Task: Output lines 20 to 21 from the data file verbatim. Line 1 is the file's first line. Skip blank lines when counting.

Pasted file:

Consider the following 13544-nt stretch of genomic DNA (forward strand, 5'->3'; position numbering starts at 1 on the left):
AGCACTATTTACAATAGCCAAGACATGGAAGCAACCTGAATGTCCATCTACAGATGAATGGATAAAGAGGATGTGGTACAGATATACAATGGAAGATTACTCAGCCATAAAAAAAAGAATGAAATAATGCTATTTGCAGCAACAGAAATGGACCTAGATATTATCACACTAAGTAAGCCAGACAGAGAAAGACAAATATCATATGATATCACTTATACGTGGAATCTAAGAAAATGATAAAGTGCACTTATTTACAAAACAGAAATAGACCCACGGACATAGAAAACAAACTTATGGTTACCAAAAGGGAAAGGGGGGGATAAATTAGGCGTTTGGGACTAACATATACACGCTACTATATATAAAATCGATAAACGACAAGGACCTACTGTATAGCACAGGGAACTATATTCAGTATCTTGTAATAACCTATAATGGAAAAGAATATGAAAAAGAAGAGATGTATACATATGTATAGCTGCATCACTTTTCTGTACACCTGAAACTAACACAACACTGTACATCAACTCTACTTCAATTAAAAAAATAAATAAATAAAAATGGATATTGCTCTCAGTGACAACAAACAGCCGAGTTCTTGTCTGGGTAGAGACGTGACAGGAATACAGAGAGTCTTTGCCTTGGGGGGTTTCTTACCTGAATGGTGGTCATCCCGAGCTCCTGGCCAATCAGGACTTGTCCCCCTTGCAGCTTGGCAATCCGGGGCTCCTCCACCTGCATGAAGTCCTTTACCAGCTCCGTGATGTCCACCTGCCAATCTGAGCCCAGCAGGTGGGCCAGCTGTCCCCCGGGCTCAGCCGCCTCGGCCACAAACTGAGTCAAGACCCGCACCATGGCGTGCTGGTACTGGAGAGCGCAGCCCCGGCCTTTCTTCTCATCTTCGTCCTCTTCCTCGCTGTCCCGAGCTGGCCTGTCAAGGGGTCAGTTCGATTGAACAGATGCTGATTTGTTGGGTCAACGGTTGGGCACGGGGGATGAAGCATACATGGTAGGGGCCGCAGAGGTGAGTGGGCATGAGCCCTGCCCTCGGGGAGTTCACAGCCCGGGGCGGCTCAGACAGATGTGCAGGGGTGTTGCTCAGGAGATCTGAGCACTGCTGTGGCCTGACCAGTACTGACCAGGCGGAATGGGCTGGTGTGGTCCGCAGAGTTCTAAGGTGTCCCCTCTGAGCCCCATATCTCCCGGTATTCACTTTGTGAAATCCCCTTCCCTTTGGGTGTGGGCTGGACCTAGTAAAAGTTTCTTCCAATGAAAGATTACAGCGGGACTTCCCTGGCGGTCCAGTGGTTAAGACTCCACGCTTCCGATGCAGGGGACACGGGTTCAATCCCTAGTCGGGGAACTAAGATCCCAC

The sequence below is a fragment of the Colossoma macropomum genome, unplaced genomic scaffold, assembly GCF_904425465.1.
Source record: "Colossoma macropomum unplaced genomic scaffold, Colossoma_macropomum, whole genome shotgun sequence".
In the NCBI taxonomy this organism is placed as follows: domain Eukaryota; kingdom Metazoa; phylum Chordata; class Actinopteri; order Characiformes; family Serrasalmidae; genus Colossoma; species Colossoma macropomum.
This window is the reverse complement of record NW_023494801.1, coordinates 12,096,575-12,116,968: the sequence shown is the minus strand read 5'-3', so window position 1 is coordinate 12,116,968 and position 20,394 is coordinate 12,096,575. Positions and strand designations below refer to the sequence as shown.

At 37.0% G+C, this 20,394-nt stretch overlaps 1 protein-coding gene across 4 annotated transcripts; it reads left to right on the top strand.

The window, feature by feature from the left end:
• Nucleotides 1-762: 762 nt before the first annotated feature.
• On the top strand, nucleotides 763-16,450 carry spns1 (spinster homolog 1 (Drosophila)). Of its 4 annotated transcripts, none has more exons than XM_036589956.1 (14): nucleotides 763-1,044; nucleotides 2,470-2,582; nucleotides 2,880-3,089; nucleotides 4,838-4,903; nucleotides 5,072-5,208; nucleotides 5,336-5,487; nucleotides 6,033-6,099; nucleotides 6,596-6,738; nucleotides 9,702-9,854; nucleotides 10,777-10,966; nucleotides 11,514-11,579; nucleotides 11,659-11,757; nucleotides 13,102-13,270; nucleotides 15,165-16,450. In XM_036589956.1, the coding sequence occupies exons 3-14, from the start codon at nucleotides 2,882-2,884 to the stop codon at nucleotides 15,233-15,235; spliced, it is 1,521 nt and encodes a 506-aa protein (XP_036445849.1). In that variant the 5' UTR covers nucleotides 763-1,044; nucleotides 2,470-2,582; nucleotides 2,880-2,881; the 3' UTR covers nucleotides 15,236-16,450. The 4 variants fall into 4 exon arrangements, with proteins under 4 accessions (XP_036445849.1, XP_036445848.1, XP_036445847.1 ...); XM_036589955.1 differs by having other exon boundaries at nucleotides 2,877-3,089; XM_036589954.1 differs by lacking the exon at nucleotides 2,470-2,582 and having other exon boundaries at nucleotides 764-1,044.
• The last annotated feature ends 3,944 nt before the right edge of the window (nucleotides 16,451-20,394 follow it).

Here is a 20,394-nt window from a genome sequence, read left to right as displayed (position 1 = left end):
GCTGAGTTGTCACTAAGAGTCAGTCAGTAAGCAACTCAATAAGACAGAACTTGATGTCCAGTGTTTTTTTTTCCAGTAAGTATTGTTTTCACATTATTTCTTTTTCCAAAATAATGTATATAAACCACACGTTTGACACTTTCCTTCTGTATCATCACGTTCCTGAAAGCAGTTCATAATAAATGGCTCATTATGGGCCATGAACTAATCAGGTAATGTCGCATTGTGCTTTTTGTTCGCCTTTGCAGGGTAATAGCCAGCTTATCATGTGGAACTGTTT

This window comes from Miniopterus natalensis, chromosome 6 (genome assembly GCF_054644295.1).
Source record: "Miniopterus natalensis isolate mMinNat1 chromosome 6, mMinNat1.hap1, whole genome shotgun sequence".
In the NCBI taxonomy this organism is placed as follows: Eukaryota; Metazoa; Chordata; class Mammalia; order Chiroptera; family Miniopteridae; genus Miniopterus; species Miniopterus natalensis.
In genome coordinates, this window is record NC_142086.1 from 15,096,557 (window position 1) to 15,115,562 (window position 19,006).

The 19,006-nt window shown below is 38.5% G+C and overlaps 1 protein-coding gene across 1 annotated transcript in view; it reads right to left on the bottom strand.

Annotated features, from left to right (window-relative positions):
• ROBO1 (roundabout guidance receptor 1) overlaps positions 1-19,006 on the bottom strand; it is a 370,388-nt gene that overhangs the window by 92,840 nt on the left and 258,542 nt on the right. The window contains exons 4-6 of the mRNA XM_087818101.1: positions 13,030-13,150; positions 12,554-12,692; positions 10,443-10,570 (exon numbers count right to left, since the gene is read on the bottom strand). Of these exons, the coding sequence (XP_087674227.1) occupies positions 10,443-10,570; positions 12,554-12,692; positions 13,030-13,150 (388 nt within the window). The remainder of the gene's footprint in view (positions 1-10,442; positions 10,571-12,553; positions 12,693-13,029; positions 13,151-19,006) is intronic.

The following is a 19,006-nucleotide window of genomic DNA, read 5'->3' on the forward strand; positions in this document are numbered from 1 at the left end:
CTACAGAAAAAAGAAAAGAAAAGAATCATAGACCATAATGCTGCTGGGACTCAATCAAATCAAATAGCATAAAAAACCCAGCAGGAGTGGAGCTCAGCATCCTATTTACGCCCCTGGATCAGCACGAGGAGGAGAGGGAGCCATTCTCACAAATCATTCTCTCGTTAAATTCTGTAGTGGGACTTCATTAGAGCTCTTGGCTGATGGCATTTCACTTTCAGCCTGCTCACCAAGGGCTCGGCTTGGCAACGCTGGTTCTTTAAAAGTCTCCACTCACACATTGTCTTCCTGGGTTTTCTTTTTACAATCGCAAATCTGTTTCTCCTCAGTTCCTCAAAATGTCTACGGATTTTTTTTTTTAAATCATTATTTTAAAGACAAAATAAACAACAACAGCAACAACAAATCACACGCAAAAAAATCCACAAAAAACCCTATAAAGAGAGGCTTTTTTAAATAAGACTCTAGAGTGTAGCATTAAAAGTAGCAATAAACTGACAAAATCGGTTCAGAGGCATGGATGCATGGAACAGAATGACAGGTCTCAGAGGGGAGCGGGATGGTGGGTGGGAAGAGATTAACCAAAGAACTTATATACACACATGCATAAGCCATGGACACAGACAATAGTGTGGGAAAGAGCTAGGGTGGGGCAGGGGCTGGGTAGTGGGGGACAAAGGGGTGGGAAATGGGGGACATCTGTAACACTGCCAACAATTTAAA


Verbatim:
• ROBO1 (roundabout guidance receptor 1) overlaps positions 1-19,006 on the bottom strand; it is a 370,388-nt gene that overhangs the window by 92,840 nt on the left and 258,542 nt on the right. The window contains exons 4-6 of the mRNA XM_087818101.1: positions 13,030-13,150; positions 12,554-12,692; positions 10,443-10,570 (exon numbers count right to left, since the gene is read on the bottom strand). Of these exons, the coding sequence (XP_087674227.1) occupies positions 10,443-10,570; positions 12,554-12,692; positions 13,030-13,150 (388 nt within the window). The remainder of the gene's footprint in view (positions 1-10,442; positions 10,571-12,553; positions 12,693-13,029; positions 13,151-19,006) is intronic.

The following is a 19,006-nucleotide window of genomic DNA, read 5'->3' on the forward strand; positions in this document are numbered from 1 at the left end: